Pubdate: Mon, 17 Oct 2016
Source: Summit Daily News (CO)
Copyright: 2016 Summit Daily News
Author: Stan White


Re: "Colorado Amendment 71 tries to cut down on constitutional red 
tape," Oct. 4.

I disagree with (County Commissioner) Dan Gibb's claim that Summit
County voters "don't have a say" regarding the initiative process.
Further, stating Amendment 71 has bipartisan support neglects the fact
that opposition to Amendment 71 also enjoys bipartisan support, but
more importantly includes the private sector, which is the vast
majority of voters, rather than a list of inconvenienced

One of the clearest examples of potential harm Amendment 71 may cause
comes from realizing it could have prevented Colorado voters from
ending cannabis prohibition. Summit County and other rural mountain
communities played an important part in that successful initiative
process and we should continue having access to it, left unchanged,
for when politicians fail citizens. Nationally, politicians either
ignore this important issue or fight against it, frustrating the
majority of citizens who want to end cannabis prohibition.

Colorado's initiative process is already sufficiently difficult. To
make things worse, politicians also have resorted to devious measures
to prevent the process from working. An example is in 1998 with
Colorado's attempted medical cannabis amendment. It should have been
placed on the ballot, but Secretary of State Vicky Buckley said
citizens did not have enough signatures. A lawsuit forced a recount,
which she still said was short. All this occurred late and the
election ballot contained the amendment question, but Buckley refused
to count it, stating it did not have enough petition signatures. Then,
Buckley died unexpectedly, and after her death, boxes of petition
sheets were found in her office and a recount of all the signatures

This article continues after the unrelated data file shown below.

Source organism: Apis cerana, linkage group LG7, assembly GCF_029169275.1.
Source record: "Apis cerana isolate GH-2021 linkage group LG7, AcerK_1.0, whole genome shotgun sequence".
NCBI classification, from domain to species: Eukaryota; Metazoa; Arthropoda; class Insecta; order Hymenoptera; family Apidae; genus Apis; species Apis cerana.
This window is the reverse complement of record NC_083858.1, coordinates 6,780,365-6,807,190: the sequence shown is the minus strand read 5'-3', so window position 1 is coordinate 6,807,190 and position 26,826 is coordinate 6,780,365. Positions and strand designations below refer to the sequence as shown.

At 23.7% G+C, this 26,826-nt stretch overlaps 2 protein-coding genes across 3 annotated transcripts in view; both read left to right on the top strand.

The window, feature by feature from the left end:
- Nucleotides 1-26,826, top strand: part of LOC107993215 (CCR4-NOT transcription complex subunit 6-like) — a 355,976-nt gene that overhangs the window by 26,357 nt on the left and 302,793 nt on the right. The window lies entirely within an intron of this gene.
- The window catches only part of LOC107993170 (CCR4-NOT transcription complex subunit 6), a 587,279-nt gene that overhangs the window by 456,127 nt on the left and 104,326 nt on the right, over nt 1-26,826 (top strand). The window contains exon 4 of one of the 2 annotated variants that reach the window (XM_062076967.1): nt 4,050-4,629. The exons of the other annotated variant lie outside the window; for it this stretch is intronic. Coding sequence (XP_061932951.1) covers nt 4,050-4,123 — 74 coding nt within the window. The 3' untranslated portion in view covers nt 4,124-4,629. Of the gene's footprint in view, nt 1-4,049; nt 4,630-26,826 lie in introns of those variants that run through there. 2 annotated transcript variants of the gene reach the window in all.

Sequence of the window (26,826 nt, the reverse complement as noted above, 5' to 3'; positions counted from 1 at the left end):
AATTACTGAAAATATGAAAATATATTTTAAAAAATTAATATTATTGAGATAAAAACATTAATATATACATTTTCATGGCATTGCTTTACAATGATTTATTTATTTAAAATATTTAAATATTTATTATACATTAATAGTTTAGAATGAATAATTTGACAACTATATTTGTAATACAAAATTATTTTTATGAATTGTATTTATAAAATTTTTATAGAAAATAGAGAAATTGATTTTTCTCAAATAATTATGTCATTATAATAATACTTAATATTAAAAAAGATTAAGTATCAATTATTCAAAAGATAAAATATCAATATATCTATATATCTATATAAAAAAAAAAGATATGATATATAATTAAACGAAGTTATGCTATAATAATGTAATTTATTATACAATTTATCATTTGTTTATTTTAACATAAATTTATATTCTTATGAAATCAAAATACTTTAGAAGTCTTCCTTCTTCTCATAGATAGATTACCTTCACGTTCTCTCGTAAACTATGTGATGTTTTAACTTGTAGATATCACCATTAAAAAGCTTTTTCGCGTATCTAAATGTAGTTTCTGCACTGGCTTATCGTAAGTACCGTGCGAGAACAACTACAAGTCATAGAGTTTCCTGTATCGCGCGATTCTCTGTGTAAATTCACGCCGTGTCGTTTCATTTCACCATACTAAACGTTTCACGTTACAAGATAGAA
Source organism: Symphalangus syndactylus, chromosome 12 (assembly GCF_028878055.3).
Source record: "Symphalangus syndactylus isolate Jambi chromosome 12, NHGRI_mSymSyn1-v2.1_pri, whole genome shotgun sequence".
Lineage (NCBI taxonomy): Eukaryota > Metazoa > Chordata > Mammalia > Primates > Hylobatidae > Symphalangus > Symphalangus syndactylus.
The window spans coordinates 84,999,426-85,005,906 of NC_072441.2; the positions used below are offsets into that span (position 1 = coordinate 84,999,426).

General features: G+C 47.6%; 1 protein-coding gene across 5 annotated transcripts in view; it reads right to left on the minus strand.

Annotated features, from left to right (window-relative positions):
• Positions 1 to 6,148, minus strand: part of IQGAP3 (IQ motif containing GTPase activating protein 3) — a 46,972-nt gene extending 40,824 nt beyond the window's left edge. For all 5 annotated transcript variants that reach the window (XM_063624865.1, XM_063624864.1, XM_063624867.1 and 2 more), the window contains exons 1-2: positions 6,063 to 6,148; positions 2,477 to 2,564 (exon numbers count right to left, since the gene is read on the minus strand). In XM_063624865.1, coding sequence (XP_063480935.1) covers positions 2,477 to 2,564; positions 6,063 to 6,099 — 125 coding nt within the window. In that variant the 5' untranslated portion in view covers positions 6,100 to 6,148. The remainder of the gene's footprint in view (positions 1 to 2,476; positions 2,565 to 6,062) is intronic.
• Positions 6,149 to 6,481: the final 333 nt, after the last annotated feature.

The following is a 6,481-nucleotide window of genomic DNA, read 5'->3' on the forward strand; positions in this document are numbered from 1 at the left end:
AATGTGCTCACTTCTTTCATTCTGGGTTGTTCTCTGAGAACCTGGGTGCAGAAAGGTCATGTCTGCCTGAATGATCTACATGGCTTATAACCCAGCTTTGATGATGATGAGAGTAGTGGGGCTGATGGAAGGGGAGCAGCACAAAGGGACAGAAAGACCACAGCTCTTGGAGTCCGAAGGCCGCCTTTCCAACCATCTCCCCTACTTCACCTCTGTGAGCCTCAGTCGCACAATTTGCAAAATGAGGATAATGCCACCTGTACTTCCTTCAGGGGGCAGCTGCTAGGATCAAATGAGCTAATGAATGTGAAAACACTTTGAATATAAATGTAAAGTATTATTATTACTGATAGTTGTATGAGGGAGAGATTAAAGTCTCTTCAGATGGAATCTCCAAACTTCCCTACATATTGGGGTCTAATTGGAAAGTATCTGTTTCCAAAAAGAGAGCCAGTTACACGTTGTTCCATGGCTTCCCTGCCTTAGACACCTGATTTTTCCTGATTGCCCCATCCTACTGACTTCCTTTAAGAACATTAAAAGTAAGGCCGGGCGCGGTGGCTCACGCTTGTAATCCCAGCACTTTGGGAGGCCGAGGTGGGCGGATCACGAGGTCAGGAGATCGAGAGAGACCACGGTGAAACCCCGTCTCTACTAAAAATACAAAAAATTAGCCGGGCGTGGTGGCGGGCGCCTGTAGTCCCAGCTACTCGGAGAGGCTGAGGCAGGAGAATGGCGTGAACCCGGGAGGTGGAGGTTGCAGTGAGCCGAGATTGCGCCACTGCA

initiated by proponents proved the state made a mistake. A judge then
ordered the medical marijuana question be placed on the ballot again
on Nov. 7, 2000.

Previously, it was known as Amendment 19, but when a Colorado judge
placed it on the election ballot, it was labeled Amendment 20, and
citizens across the great state of Colorado were asked to vote "4
- -20." And it passed.

Another example to expose 71's flaws is Florida, which voted
overwhelmingly to allow sick citizens to use cannabis, yet their
initiative failed because it required more than 50 percent of the vote.

Ending cannabis prohibition through Colorado's constitution also makes
it difficult for prohibitionist politicians to sidestep voters, which
they've tried to do. By extension, our successful ability to use the
initiative process in Colorado is helping end cannabis prohibition
throughout the country including states that do not have the
initiative process.

So, if Amendment 71 is not good for Colorado voters, who is it good
for? Examples to help answer that question include how grass-roots
efforts use the initiative process to do things such as label food
products only to have large corporations spend huge sums of money to
stop those efforts. Politicians may like these types of amendments due
to their ability to gain endorsement money during future election
campaigns from large corporations.

Most citizens value a government of the people, by the people, for the
people. Ending or watering down Colorado's initiative process removes
power from the people and puts it in the hands of politicians and

Vote no on Amendment 71. When politicians take away every granule of
sand from the beach, we are left with nothing.

Stan White

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MAP posted-by: Matt